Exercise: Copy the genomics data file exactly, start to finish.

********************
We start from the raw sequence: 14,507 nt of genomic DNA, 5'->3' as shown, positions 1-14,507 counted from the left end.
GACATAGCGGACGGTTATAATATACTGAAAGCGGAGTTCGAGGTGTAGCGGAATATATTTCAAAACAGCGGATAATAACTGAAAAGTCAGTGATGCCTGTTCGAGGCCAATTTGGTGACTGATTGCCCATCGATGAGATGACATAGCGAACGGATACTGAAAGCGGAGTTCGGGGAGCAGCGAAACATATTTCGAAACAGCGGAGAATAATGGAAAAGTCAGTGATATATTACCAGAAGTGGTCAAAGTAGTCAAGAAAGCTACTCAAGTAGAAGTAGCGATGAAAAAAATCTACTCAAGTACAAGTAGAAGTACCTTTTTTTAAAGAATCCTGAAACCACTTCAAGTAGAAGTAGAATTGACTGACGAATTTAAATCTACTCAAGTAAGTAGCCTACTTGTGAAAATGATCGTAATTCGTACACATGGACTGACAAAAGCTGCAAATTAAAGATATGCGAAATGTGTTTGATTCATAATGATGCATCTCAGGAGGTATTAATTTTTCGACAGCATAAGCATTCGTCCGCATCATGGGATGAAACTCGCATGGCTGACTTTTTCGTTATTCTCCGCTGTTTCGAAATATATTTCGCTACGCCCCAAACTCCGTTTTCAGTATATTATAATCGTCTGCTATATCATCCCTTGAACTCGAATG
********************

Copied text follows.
We start from the raw sequence: 14,507 nt of genomic DNA, 5'->3' as shown, positions 1-14,507 counted from the left end.
GACATAGCGGACGGTTATAATATACTGAAAGCGGAGTTCGAGGTGTAGCGGAATATATTTCAAAACAGCGGATAATAACTGAAAAGTCAGTGATGCCTGTTCGAGGCCAATTTGGTGACTGATTGCCCATCGATGAGATGACATAGCGAACGGATACTGAAAGCGGAGTTCGGGGAGCAGCGAAACATATTTCGAAACAGCGGAGAATAATGGAAAAGTCAGTGATATATTACCAGAAGTGGTCAAAGTAGTCAAGAAAGCTACTCAAGTAGAAGTAGCGATGAAAAAAATCTACTCAAGTACAAGTAGAAGTACCTTTTTTTAAAGAATCCTGAAACCACTTCAAGTAGAAGTAGAATTGACTGACGAATTTAAATCTACTCAAGTAAGTAGCCTACTTGTGAAAATGATCGTAATTCGTACACATGGACTGACAAAAGCTGCAAATTAAAGATATGCGAAATGTGTTTGATTCATAATGATGCATCTCAGGAGGTATTAATTTTTCGACAGCATAAGCATTCGTCCGCATCATGGGATGAAACTCGCATGGCTGACTTTTTCGTTATTCTCCGCTGTTTCGAAATATATTTCGCTACGCCCCAAACTCCGTTTTCAGTATATTATAATCGTCTGCTATATCATCCCTTGAACTCGAATG